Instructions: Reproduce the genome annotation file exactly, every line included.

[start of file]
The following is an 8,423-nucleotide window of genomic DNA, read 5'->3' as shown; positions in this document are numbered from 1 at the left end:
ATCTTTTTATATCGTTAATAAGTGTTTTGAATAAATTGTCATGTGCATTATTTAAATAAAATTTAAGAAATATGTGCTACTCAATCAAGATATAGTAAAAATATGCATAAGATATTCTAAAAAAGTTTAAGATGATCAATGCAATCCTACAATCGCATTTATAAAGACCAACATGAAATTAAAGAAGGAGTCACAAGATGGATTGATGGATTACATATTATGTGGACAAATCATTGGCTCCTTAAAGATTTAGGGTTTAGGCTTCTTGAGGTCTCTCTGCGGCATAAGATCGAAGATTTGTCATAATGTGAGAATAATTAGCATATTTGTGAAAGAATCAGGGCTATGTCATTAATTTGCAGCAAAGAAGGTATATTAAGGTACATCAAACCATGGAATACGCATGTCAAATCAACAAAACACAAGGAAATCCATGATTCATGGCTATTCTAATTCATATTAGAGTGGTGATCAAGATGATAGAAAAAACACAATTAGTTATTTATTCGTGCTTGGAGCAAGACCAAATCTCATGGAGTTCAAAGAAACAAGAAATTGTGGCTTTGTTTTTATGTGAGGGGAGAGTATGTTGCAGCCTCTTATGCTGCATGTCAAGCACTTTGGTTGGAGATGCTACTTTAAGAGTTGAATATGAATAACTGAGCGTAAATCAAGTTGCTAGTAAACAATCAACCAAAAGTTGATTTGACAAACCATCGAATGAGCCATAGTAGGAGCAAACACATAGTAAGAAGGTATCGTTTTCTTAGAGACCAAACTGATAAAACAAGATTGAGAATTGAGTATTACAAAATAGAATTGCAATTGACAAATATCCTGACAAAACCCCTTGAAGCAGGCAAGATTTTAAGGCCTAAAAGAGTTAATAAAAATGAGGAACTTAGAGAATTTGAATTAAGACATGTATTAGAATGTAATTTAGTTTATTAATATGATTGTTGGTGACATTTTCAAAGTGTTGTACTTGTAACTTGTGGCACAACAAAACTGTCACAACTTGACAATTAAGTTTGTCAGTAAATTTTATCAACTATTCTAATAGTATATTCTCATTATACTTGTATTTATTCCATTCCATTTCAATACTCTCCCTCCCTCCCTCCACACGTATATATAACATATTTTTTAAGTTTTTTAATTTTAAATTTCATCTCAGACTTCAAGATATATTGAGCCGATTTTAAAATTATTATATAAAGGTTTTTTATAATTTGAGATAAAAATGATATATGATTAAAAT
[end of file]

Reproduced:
The following is an 8,423-nucleotide window of genomic DNA, read 5'->3' as shown; positions in this document are numbered from 1 at the left end:
ATCTTTTTATATCGTTAATAAGTGTTTTGAATAAATTGTCATGTGCATTATTTAAATAAAATTTAAGAAATATGTGCTACTCAATCAAGATATAGTAAAAATATGCATAAGATATTCTAAAAAAGTTTAAGATGATCAATGCAATCCTACAATCGCATTTATAAAGACCAACATGAAATTAAAGAAGGAGTCACAAGATGGATTGATGGATTACATATTATGTGGACAAATCATTGGCTCCTTAAAGATTTAGGGTTTAGGCTTCTTGAGGTCTCTCTGCGGCATAAGATCGAAGATTTGTCATAATGTGAGAATAATTAGCATATTTGTGAAAGAATCAGGGCTATGTCATTAATTTGCAGCAAAGAAGGTATATTAAGGTACATCAAACCATGGAATACGCATGTCAAATCAACAAAACACAAGGAAATCCATGATTCATGGCTATTCTAATTCATATTAGAGTGGTGATCAAGATGATAGAAAAAACACAATTAGTTATTTATTCGTGCTTGGAGCAAGACCAAATCTCATGGAGTTCAAAGAAACAAGAAATTGTGGCTTTGTTTTTATGTGAGGGGAGAGTATGTTGCAGCCTCTTATGCTGCATGTCAAGCACTTTGGTTGGAGATGCTACTTTAAGAGTTGAATATGAATAACTGAGCGTAAATCAAGTTGCTAGTAAACAATCAACCAAAAGTTGATTTGACAAACCATCGAATGAGCCATAGTAGGAGCAAACACATAGTAAGAAGGTATCGTTTTCTTAGAGACCAAACTGATAAAACAAGATTGAGAATTGAGTATTACAAAATAGAATTGCAATTGACAAATATCCTGACAAAACCCCTTGAAGCAGGCAAGATTTTAAGGCCTAAAAGAGTTAATAAAAATGAGGAACTTAGAGAATTTGAATTAAGACATGTATTAGAATGTAATTTAGTTTATTAATATGATTGTTGGTGACATTTTCAAAGTGTTGTACTTGTAACTTGTGGCACAACAAAACTGTCACAACTTGACAATTAAGTTTGTCAGTAAATTTTATCAACTATTCTAATAGTATATTCTCATTATACTTGTATTTATTCCATTCCATTTCAATACTCTCCCTCCCTCCCTCCACACGTATATATAACATATTTTTTAAGTTTTTTAATTTTAAATTTCATCTCAGACTTCAAGATATATTGAGCCGATTTTAAAATTATTATATAAAGGTTTTTTATAATTTGAGATAAAAATGATATATGATTAAAAT